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Are. Good sir, let me understand you.
King.

If you fear me,

Show it in duty; put away that boy.
Are. Let me have reason for it, sir, and then
Your will is my command.

King. Do not you blush to ask it?

Or I shall do the same to you.

Cast him off,

You're one
Shame with me, and so near unto myself,
That, by my life, I dare not tell myself
What you, myself, have done.

Are.
What I have done, my lord?
King. 'Tis a new language, that all love to learn:
The common people speak it well already;
They need no grammar. Understand me well;
There be foul whispers stirring. Cast him off,\
And suddenly: do it! Farewell.

Are Where may a maiden live securely free,

30

[Exit.

Keeping her honour fair? Not with the living;
They feed upon opinions, errors, dreams,
And make 'em truths; they draw a nourishment
Out of defamings, grow upon disgraces;
And, when they see a virtue fortified
Strongly above the battery of their tongues,
Oh, how they cast to sink it! and, defeated
(Soul-sick with poison), strike the monuments
Where noble names lie sleeping, till they sweat,
And the cold marble melt.

40

Enter Philaster.

Phi. Peace to your fairest thoughts, dearest mistress ! Are. Oh, my dearest servant, I have a war within me! Phi. He must be more than man that makes these crystals

Run into rivers. Sweetest fair, the cause?

And, as I am your slave, tied to your goodness, 50
Your creature, made again from what I was

And newly-spirited, I'll right your honour.

Are. Oh, my best love, that boy!

[blocks in formation]

Phi.

Oh, my misfortune! Then 'tis no idle jealousy. [Aside.]—Let him go. Are. Oh, cruel!

Are you hard-hearted too? who shall now tell you
How much I loved you? who shall swear it to you,
And weep the tears I send? who shall now bring
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you
Letters, rings, bracelets? lose his health in service?
Wake tedious nights in stories of your praise?

Phi.

Who shall now sing your crying elegies,

And strike a sad soul into senseless pictures,

And make them mourn? who shall take up his lute,
And touch it till he crown a silent sleep

Upon my eyelids, making me dream, and cry,

'Oh, my dear, dear Philaster !'

Oh, my heart!
Would he had broken thee, that made me know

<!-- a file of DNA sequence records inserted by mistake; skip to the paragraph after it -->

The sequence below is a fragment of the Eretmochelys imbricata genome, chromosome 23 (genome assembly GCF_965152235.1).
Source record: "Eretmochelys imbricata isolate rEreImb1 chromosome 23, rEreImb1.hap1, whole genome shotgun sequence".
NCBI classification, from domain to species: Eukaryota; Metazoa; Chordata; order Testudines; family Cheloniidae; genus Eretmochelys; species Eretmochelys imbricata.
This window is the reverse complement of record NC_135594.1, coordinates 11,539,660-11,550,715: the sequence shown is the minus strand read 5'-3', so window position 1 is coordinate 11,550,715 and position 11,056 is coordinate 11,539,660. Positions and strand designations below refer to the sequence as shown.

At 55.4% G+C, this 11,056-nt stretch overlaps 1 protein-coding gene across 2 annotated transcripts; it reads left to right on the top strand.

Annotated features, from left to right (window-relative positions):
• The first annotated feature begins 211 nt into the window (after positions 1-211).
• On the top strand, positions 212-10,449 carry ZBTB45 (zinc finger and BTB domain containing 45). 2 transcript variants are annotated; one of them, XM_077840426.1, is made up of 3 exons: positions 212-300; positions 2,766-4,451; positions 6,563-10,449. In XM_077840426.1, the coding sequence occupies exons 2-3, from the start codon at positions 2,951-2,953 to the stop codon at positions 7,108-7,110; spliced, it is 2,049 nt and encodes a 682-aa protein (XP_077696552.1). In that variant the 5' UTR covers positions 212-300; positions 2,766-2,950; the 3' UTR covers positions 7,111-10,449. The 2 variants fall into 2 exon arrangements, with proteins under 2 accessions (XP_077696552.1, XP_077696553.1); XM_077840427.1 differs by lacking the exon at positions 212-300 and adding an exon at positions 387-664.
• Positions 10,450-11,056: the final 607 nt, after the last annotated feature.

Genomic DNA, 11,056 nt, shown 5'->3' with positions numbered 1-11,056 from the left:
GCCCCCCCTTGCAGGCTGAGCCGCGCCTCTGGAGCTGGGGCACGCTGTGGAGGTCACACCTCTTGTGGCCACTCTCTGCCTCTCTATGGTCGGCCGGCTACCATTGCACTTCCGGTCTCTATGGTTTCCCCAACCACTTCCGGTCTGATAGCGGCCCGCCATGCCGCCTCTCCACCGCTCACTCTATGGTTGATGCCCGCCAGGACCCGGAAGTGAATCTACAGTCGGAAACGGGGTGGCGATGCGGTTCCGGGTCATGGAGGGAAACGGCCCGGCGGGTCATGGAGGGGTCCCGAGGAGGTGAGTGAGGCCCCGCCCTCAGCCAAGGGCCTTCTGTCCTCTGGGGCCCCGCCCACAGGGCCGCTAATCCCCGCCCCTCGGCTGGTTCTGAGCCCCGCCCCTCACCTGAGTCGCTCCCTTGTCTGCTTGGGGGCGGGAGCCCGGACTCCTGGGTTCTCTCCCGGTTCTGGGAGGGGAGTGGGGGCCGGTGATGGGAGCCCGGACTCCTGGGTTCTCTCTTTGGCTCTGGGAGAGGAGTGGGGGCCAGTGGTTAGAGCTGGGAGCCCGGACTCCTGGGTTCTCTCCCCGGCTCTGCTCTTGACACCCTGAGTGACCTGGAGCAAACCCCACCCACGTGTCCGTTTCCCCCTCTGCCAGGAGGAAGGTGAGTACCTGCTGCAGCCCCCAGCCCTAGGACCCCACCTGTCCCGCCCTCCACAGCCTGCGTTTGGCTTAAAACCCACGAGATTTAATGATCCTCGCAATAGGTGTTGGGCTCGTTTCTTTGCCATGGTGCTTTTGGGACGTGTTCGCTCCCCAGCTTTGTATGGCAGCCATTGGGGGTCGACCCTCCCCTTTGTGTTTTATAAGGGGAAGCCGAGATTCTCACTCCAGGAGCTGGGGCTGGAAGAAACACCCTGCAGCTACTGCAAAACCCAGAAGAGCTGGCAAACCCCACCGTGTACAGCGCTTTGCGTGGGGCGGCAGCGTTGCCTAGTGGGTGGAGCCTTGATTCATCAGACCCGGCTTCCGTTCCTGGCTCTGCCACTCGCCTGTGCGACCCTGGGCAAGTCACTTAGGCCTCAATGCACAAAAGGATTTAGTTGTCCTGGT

This lady was not loyal! [Aside.]—Mistress,
Forget the boy; I'll get thee a far better.
Are. Oh, never, never such a boy again

Phi.

As my Bellario!

'Tis but your fond affection.
Are. With thee, my boy, farewell for ever
All secrecy in servants! Farewell faith,
And all desire to do well for itself!

Phi.

Let all that shall succeed thee for thy wrongs
Sell and betray chaste love!

71

And all this passion for a boy?

Are. He was your boy, and you put him to me,

And the loss of such must have a mourning for. 80 Phi. Oh, thou forgetful woman!

Are.

Phi. False Arethusa !

Are.

How, my lord?

Hast thou a medicine to restore my wits,
When I have lost 'em? If not, leave to talk,
And do thus.

Do what, sir? would you sleep?

Phi. For ever, Arethusa. Oh, you gods,

Are!

Give me a worthy patience! Have I stood
Naked, alone, the shock of many fortunes?
Have I seen mischiefs numberless and mighty
Grow like a sea upon me? Have I taken
Danger as stern as death into my bosom,
And laughed upon it, made it but a mirth,
And flung it by? Do I live now like him,
Under this tyrant King, that languishing

Hears his sad bell and sees his mourners? Do I
Bear all this bravely, and must sink at length
Under a woman's falsehood? Oh, that boy,
That cursed boy! None but a villain boy
To ease your lust?

Nay, then, I am betrayed :
I feel the plot cast for my overthrow.

Oh, I am wretched!

Phi. Now you may take that little right I have

To this poor kingdom:

For I have no joy in it.

give it to your joy;
Some far place,

Where never womankind durst set her foot
For bursting with her poisons, must I seek,

And live to curse you :

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100

There dig a cave, and preach to birds and beasts
What woman is, and help to save them from you;
How heaven is in your eyes, but in your hearts IIO
More hell than hell has; how your tongues, like
scorpions,

Both heal and poison; how your thoughts are

Woven

With thousand changes in one subtle web,

And worn so by you; how that foolish man,
That reads the story of a woman's face
And dies believing it, is lost for ever;

How all the good you have is but a shadow,

I' the morning with you, and at night behind you
Past and forgotten; how your vows are frosts,
Fast for a night, and with the next sun gone ; 120
How you are, being taken all together,
A mere confusion, and so dead a chaos,

That love cannot distinguish. These sad texts, น

Till my last hour, I am bound to utter of you.
So, farewell all my woe, all my delight!

[Exit.

Are. Be merciful, ye gods, and strike me dead!
What way have I deserved this? Make my breast
Transparent as pure crystal, that the world,

Jealous of me, may see the foulest thought

My heart holds. Where shall a woman turn her

eyes,

To find out constancy?

130

Enter Bellario.

Save me, how black

And guiltily, methinks, that boy looks now!
Oh, thou dissembler, that, before thou spak'st
Wert in thy cradle false, sent to make lies

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